April 19, 2024
Small Groups

Which Way God?
January 17, 2007By Randy Kilgore


So Abram said to Lot, "Please let there be no strife between you and me, nor between my herdsmen and your herdsmen, for we are 
brothers. "Is not the whole land before you? Please separate from me; if to the left, then I will go to the right; or if to 
the right, then I will go to the left.-Abram to Lot in Genesis 13:8-9 
 "How do I know what God wants me to do?"  
Especially around career choices, Christians often feel like they're on their own when it comes to knowing where God wants to 
use them. Many get stuck in the fork of the road because they're waiting for some magic sign that assures them they're headed the 
right way. Especially in our Western culture, this rarely comes.** Others never bother to consider God and spend their 
lives doing what they want, with little impact in God's economy and less respect from Him. 
So how do we sort through key decision-making moments in our 
working lives? Consider this template: 
- Ask yourself if your choices violate any of the principles of 
Scripture. If the answer is yes, then you have your answer 
already. This may sound simple, but among the most common 
counseling complaints I hear as a chaplain is "...I know the Bible 
says no, but it feels like the right thing to do!" God's Word is 
as practical and applicable in today's workplace as it was in 
the workplaces of the day it was written, and anything that 
violates those principles gets a hearty "no" from God. 
- Has God already made it clear what He wants you to do and 
you're simply ignoring Him or running away from Him? God is not 
the author of confusion (that's how the Bible refers to Satan), 
and He doesn't play head games with us. If He intends to use us 
in a specific way, He will make that way known to us if we're 
honestly seeking Him. If you study the lives of Moses, Jonah,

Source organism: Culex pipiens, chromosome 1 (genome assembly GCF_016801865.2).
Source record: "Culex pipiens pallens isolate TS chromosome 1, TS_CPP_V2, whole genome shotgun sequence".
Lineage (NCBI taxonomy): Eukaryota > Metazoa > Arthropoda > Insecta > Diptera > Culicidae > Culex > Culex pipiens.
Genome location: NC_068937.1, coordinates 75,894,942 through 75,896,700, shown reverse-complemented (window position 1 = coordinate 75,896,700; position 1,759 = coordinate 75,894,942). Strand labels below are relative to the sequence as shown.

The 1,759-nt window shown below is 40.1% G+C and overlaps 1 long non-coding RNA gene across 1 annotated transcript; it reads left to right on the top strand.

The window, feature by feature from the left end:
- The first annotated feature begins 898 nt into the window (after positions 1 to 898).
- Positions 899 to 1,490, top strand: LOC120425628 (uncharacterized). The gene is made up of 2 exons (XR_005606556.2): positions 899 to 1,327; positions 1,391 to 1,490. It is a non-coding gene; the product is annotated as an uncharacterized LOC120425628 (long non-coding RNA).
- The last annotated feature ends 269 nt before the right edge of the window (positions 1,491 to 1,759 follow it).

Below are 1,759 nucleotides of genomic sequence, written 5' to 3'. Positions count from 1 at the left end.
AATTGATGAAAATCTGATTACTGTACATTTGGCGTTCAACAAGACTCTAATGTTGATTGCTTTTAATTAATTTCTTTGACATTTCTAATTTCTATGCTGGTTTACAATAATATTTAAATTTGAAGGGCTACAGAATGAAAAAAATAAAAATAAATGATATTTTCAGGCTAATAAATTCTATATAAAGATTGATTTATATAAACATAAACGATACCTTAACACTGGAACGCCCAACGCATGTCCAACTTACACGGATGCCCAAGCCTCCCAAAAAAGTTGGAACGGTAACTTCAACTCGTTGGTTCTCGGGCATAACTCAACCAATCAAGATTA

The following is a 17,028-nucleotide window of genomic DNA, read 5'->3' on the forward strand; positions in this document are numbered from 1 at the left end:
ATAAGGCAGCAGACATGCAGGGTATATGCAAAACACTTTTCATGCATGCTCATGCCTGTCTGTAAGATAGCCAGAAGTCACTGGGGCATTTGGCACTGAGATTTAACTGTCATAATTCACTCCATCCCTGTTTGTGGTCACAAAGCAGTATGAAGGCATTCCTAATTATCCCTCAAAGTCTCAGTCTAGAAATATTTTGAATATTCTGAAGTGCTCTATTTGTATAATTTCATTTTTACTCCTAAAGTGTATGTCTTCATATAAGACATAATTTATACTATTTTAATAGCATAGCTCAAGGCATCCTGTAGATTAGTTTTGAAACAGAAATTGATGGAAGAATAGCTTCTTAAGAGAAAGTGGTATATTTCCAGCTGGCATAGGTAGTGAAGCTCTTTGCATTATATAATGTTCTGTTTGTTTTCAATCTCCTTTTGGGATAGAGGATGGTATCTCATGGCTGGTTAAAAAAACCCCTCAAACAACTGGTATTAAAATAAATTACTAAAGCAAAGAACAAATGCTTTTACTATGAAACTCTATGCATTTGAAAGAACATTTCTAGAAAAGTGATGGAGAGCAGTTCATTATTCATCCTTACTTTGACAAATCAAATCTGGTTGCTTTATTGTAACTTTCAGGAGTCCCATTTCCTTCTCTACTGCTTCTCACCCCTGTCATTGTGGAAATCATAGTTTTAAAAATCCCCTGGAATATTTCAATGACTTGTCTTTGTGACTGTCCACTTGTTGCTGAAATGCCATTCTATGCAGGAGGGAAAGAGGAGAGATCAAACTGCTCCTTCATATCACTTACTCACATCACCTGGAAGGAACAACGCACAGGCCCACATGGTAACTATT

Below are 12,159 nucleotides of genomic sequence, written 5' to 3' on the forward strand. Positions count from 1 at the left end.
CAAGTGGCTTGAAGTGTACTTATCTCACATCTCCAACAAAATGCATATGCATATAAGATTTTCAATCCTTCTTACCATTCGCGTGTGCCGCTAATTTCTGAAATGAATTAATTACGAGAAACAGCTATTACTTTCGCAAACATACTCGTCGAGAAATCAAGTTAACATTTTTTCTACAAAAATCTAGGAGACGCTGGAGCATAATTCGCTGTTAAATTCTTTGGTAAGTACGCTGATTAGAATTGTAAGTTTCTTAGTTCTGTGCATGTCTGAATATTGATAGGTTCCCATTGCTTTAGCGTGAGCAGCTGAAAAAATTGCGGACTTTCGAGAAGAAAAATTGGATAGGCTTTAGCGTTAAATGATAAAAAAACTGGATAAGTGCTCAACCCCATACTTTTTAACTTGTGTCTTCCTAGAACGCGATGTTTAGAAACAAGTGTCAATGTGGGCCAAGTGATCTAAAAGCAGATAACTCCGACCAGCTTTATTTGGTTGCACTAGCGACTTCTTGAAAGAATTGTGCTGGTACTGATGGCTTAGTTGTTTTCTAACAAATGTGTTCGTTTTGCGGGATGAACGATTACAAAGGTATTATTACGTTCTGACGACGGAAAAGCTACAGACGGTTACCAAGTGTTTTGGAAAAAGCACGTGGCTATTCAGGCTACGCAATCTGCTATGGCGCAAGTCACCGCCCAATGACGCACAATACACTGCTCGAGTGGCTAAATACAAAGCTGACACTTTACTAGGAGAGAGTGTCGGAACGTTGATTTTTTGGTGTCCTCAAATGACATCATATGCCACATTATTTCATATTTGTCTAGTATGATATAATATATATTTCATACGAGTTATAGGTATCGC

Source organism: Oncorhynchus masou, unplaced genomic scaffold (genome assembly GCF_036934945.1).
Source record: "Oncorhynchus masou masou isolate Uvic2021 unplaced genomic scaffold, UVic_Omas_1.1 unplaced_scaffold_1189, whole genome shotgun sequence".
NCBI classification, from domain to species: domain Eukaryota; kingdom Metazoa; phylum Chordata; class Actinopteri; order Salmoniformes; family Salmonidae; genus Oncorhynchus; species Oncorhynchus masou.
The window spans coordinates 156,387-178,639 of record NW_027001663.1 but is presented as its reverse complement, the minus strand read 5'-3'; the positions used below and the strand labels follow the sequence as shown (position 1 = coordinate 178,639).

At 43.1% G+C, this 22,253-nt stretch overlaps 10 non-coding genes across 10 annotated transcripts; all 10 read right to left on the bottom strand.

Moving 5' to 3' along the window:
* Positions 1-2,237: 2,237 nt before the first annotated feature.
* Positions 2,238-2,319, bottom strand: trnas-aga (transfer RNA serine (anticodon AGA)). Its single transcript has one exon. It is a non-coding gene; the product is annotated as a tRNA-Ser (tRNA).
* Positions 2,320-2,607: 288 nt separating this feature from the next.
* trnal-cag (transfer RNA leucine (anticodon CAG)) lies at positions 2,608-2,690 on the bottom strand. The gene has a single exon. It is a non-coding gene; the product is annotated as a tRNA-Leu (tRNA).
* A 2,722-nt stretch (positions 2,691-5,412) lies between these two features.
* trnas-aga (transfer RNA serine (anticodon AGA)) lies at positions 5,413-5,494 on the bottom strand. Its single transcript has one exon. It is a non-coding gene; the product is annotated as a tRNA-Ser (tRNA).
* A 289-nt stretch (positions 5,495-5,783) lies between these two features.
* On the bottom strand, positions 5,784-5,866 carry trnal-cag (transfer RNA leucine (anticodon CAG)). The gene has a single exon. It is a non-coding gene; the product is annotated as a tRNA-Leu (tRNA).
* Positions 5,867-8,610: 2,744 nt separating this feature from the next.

Jacob, Joseph and others, you'll see that when God decides to 
use us in a specific manner, He will make it clear. If He has, 
then all the wrestling and rationalizing in the world won't 
change His course. We can either go willingly (Joseph) or go the 
hard way (Jonah). 
- Since God is most interested in being in relationship with us 
(remember "The Reason We Exist"), His heart is pleased when we 
seek to be faithful to Him. So, if we've passed the first and 
second tests in our decision-making process and are still free 
to choose, next we need to ask: "Is my heart's desire to be a 
faithful and useful servant?" If the answer is yes to that 
question, then if you go right, God will bless you in that 
direction, or if you go left, God will also bless you in that 
direction. Remember its fellowship and faithful hearts He 
desires even more than service. (For an example of this in 
Scripture, see Genesis 13:5-9, where Abram lets Lot pick which 
direction to go, even though Abram had God's promise of a 
blessing.) (Remember, though, that blessings are not always 
measured in material wealth or success. Those who teach such 
things abuse Scripture!) 
- What if God is silent? God's silence almost always means one 
thing: We already have all the information we need to make a 
decision. Either it's available to us in His Word and we've